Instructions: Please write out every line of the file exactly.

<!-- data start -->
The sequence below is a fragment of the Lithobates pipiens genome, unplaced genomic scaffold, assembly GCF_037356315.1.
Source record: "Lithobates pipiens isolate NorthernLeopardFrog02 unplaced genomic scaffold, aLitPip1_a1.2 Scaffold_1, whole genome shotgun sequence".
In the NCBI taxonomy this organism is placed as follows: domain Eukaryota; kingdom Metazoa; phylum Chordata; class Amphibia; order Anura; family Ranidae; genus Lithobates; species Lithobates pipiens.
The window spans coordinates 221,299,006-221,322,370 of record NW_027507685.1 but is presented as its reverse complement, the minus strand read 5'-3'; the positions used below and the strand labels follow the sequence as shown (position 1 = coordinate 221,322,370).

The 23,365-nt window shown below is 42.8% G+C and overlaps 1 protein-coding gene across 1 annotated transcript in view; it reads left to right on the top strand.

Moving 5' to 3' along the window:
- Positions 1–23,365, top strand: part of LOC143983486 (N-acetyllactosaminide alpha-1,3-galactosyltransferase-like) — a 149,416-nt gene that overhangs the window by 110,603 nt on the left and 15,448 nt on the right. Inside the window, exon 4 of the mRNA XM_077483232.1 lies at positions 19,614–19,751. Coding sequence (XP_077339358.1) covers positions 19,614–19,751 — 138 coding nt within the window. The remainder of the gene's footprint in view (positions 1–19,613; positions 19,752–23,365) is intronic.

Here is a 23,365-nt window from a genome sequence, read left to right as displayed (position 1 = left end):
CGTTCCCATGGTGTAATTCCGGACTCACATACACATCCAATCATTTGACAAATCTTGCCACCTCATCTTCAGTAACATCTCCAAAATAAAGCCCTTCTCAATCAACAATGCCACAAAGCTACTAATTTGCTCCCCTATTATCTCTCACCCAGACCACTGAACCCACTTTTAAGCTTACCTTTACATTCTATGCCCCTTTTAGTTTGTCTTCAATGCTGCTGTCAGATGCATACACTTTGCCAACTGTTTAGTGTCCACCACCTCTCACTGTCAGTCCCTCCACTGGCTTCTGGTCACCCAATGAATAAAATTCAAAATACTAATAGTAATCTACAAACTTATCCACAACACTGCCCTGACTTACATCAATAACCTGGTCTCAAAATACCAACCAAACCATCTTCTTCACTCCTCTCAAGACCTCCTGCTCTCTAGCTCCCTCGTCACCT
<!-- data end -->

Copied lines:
The sequence below is a fragment of the Lithobates pipiens genome, unplaced genomic scaffold, assembly GCF_037356315.1.
Source record: "Lithobates pipiens isolate NorthernLeopardFrog02 unplaced genomic scaffold, aLitPip1_a1.2 Scaffold_1, whole genome shotgun sequence".
In the NCBI taxonomy this organism is placed as follows: domain Eukaryota; kingdom Metazoa; phylum Chordata; class Amphibia; order Anura; family Ranidae; genus Lithobates; species Lithobates pipiens.
The window spans coordinates 221,299,006-221,322,370 of record NW_027507685.1 but is presented as its reverse complement, the minus strand read 5'-3'; the positions used below and the strand labels follow the sequence as shown (position 1 = coordinate 221,322,370).

The 23,365-nt window shown below is 42.8% G+C and overlaps 1 protein-coding gene across 1 annotated transcript in view; it reads left to right on the top strand.

Moving 5' to 3' along the window:
- Positions 1–23,365, top strand: part of LOC143983486 (N-acetyllactosaminide alpha-1,3-galactosyltransferase-like) — a 149,416-nt gene that overhangs the window by 110,603 nt on the left and 15,448 nt on the right. Inside the window, exon 4 of the mRNA XM_077483232.1 lies at positions 19,614–19,751. Coding sequence (XP_077339358.1) covers positions 19,614–19,751 — 138 coding nt within the window. The remainder of the gene's footprint in view (positions 1–19,613; positions 19,752–23,365) is intronic.

Here is a 23,365-nt window from a genome sequence, read left to right as displayed (position 1 = left end):
CGTTCCCATGGTGTAATTCCGGACTCACATACACATCCAATCATTTGACAAATCTTGCCACCTCATCTTCAGTAACATCTCCAAAATAAAGCCCTTCTCAATCAACAATGCCACAAAGCTACTAATTTGCTCCCCTATTATCTCTCACCCAGACCACTGAACCCACTTTTAAGCTTACCTTTACATTCTATGCCCCTTTTAGTTTGTCTTCAATGCTGCTGTCAGATGCATACACTTTGCCAACTGTTTAGTGTCCACCACCTCTCACTGTCAGTCCCTCCACTGGCTTCTGGTCACCCAATGAATAAAATTCAAAATACTAATAGTAATCTACAAACTTATCCACAACACTGCCCTGACTTACATCAATAACCTGGTCTCAAAATACCAACCAAACCATCTTCTTCACTCCTCTCAAGACCTCCTGCTCTCTAGCTCCCTCGTCACCT